Infill Parking Bill Killed by Local Government Lobby?

Do we really need high parking requirements here?

When last we checked on AB 710, the California bill to eliminate minimum parking requirements for infill and transit-oriented projects, it sailed through Assembly committees and eventually passed that body unanimously, 78-0. And why not?  The bill offers both environmental and economic benefits: by removing inefficient minimum parking requirements on transit-adjacent developments, more projects could get built in infill areas to increase transit ridership and accommodate a growing population without forcing them to drive everywhere; urban affordable housing projects would become cheaper to build and potentially more ubiquitous and expansive; and downtowns across the state could see an uptick in infill projects, revitalizing communities and boosting jobs in a beleaguered construction industry.

But a funny thing happened on the way to the State Senate.  During the recess, the California League of Cities caught wind of the bill and made its destruction a top priority. The League of Cities and their member cities swamped state legislators with phone calls, arguing that the bill represents “a one-size-fits-all approach being handed down from the state” that “does not address the unique circumstances of each community.” The irony in the argument is that the bill seeks to counter one-size-fits-all local parking requirements that do not take into account a project’s proximity to transit.  The bill also includes exceptions, including for cities that document a reason for needing additional requirements. And project developers could still provide more parking on their own if the market demanded it. This bill simply prevented a local government from mandating more parking where it would not be needed.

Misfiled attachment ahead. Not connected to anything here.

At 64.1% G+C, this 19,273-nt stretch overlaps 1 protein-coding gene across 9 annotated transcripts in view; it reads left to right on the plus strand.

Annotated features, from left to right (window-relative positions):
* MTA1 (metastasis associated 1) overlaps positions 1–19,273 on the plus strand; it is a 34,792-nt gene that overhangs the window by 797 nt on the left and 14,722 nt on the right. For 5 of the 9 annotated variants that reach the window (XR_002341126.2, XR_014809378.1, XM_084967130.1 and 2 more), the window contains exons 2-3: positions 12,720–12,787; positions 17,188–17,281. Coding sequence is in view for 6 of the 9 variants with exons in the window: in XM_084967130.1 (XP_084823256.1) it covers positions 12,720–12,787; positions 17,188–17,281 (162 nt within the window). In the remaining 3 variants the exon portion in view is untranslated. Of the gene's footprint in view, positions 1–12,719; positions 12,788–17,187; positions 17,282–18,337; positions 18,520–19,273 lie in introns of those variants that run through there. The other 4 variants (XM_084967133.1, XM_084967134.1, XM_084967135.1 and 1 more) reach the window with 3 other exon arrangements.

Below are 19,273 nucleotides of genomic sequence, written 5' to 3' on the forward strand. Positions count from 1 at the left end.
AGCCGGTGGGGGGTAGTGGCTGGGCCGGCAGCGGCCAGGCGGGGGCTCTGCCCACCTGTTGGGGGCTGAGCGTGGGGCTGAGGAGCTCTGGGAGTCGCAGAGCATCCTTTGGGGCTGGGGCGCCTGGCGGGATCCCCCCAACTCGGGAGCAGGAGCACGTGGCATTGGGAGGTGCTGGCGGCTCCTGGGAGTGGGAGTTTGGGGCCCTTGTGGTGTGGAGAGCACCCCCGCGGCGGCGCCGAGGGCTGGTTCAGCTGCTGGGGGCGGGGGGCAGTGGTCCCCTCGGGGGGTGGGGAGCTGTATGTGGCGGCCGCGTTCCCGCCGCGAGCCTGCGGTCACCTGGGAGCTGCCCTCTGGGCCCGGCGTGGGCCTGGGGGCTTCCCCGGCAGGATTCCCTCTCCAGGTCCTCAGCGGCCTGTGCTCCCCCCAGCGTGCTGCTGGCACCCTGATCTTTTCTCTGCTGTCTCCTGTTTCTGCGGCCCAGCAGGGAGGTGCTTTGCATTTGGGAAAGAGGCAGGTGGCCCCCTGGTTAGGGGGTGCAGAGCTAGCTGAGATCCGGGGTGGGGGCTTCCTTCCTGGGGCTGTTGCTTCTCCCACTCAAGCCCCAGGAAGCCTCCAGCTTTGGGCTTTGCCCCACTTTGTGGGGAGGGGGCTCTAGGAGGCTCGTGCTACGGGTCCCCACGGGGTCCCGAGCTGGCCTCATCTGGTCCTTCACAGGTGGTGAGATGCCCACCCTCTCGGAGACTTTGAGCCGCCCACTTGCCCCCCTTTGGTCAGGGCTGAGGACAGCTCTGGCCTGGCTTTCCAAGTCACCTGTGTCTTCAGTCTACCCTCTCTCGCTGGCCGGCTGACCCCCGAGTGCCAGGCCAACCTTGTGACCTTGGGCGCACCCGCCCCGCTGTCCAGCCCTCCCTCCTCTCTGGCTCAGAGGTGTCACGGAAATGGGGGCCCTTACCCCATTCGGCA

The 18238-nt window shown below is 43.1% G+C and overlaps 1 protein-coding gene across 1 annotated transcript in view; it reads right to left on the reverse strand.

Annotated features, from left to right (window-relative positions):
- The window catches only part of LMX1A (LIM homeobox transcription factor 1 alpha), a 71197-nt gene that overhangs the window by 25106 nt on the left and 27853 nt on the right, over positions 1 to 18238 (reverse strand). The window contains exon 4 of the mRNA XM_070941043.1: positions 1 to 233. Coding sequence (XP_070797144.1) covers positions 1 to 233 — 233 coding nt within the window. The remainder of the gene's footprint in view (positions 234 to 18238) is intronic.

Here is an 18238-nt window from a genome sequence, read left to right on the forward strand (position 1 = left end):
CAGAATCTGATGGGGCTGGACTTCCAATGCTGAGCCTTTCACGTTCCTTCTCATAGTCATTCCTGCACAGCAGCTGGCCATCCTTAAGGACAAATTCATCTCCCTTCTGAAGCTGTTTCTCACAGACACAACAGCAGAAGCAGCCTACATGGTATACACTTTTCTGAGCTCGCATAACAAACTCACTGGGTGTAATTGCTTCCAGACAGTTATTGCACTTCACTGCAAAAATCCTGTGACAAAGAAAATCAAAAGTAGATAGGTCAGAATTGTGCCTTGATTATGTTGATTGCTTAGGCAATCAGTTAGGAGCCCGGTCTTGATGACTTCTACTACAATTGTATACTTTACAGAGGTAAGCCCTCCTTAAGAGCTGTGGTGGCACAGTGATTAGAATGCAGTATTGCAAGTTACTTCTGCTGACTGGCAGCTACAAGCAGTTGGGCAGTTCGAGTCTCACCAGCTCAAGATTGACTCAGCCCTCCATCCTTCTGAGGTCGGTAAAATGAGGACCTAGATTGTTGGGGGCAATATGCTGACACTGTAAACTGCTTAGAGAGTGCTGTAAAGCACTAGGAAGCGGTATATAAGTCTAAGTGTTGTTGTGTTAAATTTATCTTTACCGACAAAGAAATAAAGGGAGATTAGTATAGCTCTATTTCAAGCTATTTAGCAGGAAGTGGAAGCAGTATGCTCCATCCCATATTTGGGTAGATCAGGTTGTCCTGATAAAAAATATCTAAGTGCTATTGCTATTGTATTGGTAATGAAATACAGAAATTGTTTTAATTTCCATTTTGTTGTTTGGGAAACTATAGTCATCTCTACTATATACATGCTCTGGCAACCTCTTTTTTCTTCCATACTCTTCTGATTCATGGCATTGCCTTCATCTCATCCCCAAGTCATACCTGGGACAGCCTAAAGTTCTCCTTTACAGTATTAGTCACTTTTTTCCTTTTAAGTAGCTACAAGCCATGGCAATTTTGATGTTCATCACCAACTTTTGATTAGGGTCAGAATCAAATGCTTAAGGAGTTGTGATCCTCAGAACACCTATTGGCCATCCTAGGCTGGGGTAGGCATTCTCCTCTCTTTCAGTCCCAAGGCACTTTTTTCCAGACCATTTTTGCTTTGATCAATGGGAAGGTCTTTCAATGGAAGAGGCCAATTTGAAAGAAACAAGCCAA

Given the League’s power and persuasion in the Capitol, it succeeded. Yesterday, the Senate voted 19-17 to oppose the bill (21 votes were required for passage). The Senate floor jockey, Lois Wolk, was granted a motion for reconsideration (essentially a “do-over” on a failed vote). So the bill and its sponsors will have one more chance to overcome the opposition and are likely mounting a furious campaign to get the additional votes. But barring a breakthrough, the prospects for meaningful parking reform in the state just got very dim.

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